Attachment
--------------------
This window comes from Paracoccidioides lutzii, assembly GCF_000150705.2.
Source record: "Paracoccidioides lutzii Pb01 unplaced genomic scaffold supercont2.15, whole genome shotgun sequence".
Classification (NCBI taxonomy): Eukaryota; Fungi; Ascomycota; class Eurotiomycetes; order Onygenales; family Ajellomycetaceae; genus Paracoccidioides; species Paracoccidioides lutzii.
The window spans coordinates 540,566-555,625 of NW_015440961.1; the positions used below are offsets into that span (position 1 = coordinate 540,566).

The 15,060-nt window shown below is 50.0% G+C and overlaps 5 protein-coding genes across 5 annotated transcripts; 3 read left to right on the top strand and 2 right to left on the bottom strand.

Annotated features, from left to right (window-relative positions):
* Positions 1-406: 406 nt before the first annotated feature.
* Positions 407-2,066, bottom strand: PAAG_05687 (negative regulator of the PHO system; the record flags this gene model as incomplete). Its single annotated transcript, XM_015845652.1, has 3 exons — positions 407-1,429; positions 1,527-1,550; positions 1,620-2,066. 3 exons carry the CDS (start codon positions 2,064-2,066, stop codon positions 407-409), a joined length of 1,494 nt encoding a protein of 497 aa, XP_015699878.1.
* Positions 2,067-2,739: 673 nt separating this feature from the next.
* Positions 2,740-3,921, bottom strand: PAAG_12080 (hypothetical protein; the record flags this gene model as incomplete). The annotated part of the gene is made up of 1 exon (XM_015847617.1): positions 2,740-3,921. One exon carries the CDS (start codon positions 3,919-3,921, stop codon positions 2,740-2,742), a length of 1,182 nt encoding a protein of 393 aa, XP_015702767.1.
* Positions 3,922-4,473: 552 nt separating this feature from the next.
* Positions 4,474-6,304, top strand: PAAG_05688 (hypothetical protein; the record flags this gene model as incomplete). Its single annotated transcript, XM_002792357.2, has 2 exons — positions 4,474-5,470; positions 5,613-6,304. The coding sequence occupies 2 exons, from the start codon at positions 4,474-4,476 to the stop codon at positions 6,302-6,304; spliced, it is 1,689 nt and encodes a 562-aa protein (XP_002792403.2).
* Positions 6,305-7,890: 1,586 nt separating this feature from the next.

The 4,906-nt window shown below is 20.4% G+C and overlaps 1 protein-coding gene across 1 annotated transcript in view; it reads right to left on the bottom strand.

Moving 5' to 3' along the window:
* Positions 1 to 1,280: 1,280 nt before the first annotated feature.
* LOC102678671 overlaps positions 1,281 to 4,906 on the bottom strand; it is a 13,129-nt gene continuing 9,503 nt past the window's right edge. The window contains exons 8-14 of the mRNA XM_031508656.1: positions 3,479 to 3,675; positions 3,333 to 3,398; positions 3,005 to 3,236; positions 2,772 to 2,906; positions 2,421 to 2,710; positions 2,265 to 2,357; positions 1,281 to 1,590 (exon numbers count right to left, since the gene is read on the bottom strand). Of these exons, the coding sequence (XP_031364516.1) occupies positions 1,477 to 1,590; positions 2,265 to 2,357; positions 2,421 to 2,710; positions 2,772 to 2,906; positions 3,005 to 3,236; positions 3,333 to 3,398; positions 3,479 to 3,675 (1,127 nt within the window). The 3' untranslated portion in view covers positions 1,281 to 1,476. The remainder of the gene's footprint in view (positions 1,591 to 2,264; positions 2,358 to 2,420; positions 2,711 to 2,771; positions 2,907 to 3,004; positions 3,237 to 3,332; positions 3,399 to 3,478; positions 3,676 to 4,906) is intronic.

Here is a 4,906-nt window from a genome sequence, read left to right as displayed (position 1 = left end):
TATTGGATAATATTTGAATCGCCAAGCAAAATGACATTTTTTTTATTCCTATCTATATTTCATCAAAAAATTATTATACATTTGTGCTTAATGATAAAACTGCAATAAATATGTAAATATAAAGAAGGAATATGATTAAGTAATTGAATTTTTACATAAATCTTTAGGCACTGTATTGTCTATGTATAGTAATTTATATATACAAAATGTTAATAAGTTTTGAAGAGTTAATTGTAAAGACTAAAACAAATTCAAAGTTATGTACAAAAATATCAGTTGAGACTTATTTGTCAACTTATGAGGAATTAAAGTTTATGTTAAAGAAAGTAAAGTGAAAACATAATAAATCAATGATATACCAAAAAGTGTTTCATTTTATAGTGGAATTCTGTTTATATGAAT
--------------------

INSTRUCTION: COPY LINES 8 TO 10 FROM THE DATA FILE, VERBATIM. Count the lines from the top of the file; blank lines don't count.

* Positions 407-2,066, bottom strand: PAAG_05687 (negative regulator of the PHO system; the record flags this gene model as incomplete). Its single annotated transcript, XM_015845652.1, has 3 exons — positions 407-1,429; positions 1,527-1,550; positions 1,620-2,066. 3 exons carry the CDS (start codon positions 2,064-2,066, stop codon positions 407-409), a joined length of 1,494 nt encoding a protein of 497 aa, XP_015699878.1.
* Positions 2,067-2,739: 673 nt separating this feature from the next.
* Positions 2,740-3,921, bottom strand: PAAG_12080 (hypothetical protein; the record flags this gene model as incomplete). The annotated part of the gene is made up of 1 exon (XM_015847617.1): positions 2,740-3,921. One exon carries the CDS (start codon positions 3,919-3,921, stop codon positions 2,740-2,742), a length of 1,182 nt encoding a protein of 393 aa, XP_015702767.1.